*
A bird's eye view of [Razborov, Resolution Lower Bounds for the Weak Functional Pigeonhole Principle, 2003].
*

Resolution refutations are interesting, among other reasons, because they correspond to how SAT solvers work.
A (general) resolution refutation $P$ is a sequence $C_1,\ldots,C_L$ of clauses such that
(a) each clause is either an axiom or the resolution of two previous clauses, and
(b) the last clause is empty.
As usual, a clause is a set of literals, which are possibly negated variables.
The *length* $L(P)$ of the refutation $P$ is its number of clauses.
For practical SAT solving algorithms, it is true that if the solver says in time $T$ that the axioms are UNSAT then there exists a resolution refutation $P$ of length $L(P) \le O(T)$.
Conversely, if there exists a resolution refutation $P$ of length $L(P)$, then you *may* get lucky and obtain an UNSAT answer from your solver in time $T\le O(L(P))$.

The resolution rule is the following: $$ \frac{A\cup\{l\}\qquad \{\bar{l}\}\cup B}{A \cup B} $$ We erase a literal $l$ and its negation $\bar{l}$, and keep the other literals.

The first lower bound on $L(P)$ was given by Haken, for resolution refutations $P$ that express the pigeonhole principle: for $m+1$ pigeons and $m$ holes, it is impossible that each pigeon goes in at least a hole and each hole gets at most one pigeon.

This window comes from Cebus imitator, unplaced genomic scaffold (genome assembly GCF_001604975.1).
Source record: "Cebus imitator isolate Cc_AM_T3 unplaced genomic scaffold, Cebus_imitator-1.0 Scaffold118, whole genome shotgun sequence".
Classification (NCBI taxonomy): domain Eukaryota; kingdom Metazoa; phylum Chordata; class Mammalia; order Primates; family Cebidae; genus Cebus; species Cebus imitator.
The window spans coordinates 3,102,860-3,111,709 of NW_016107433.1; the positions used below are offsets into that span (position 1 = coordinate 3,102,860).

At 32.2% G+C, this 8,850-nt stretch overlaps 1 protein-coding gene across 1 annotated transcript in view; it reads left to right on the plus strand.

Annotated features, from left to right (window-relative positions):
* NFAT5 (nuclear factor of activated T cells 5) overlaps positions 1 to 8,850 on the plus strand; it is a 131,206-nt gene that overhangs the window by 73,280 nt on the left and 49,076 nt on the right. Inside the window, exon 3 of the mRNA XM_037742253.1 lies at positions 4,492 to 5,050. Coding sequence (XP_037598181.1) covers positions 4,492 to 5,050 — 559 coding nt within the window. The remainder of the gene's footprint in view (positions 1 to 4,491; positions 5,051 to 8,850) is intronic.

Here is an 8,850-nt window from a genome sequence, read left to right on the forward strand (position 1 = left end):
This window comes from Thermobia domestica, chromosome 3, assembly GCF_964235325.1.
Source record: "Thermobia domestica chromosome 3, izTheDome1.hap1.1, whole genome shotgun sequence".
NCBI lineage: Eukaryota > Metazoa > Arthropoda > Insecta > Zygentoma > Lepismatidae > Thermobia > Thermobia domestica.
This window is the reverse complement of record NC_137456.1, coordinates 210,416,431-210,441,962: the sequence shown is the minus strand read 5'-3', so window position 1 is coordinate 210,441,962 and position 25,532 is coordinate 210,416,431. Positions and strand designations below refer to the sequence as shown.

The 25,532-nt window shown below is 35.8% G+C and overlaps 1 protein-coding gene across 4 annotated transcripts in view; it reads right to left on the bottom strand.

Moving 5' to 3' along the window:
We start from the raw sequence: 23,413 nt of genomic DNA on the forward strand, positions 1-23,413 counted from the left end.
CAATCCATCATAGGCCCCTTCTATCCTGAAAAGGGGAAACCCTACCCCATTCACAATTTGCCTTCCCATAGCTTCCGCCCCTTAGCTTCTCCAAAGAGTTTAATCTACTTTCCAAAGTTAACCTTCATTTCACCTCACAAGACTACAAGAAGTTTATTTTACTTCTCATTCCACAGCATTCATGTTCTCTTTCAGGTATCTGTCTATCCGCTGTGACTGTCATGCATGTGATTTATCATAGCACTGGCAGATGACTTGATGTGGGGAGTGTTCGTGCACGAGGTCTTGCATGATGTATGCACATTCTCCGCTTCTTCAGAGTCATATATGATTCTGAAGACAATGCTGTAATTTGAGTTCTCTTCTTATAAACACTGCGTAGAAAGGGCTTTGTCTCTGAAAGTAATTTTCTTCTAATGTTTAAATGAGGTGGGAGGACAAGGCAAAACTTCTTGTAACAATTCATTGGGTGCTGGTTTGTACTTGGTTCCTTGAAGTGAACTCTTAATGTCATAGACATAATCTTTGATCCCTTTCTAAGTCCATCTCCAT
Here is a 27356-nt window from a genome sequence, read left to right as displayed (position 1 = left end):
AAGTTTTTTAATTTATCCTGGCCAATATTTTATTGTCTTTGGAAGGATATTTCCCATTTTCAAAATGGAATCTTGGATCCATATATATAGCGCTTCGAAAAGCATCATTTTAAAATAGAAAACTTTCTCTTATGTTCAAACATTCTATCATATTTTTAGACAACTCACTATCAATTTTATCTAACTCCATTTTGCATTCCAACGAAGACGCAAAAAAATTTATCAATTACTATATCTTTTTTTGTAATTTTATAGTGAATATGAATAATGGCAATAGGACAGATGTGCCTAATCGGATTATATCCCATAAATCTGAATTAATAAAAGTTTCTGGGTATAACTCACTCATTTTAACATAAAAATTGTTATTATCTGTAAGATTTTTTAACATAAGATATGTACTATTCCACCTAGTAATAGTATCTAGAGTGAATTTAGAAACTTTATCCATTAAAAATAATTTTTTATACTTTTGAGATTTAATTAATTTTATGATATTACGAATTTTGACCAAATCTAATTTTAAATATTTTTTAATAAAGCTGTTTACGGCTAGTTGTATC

The proof is allegedly complicated.
(I should probably read it.)
Some simplification of this and other lower bounds came with [Ben-Sasson, Wigderson, *Short proofs are narrow*, JACM2001], which shows that
$$
w(P') \le O(\sqrt{n \lg L(P)}) \tag{BW}
$$
where $w(P')$ is the maximum size of a clause in $P'$ (the *width*) and $n$ is the number of variables.
The idea of the proof is as follows — you give me some refutation $P$ and I'll give you back a refutation $P'$ of width $O(\sqrt{n \lg L(P)})$ by iterating the following process: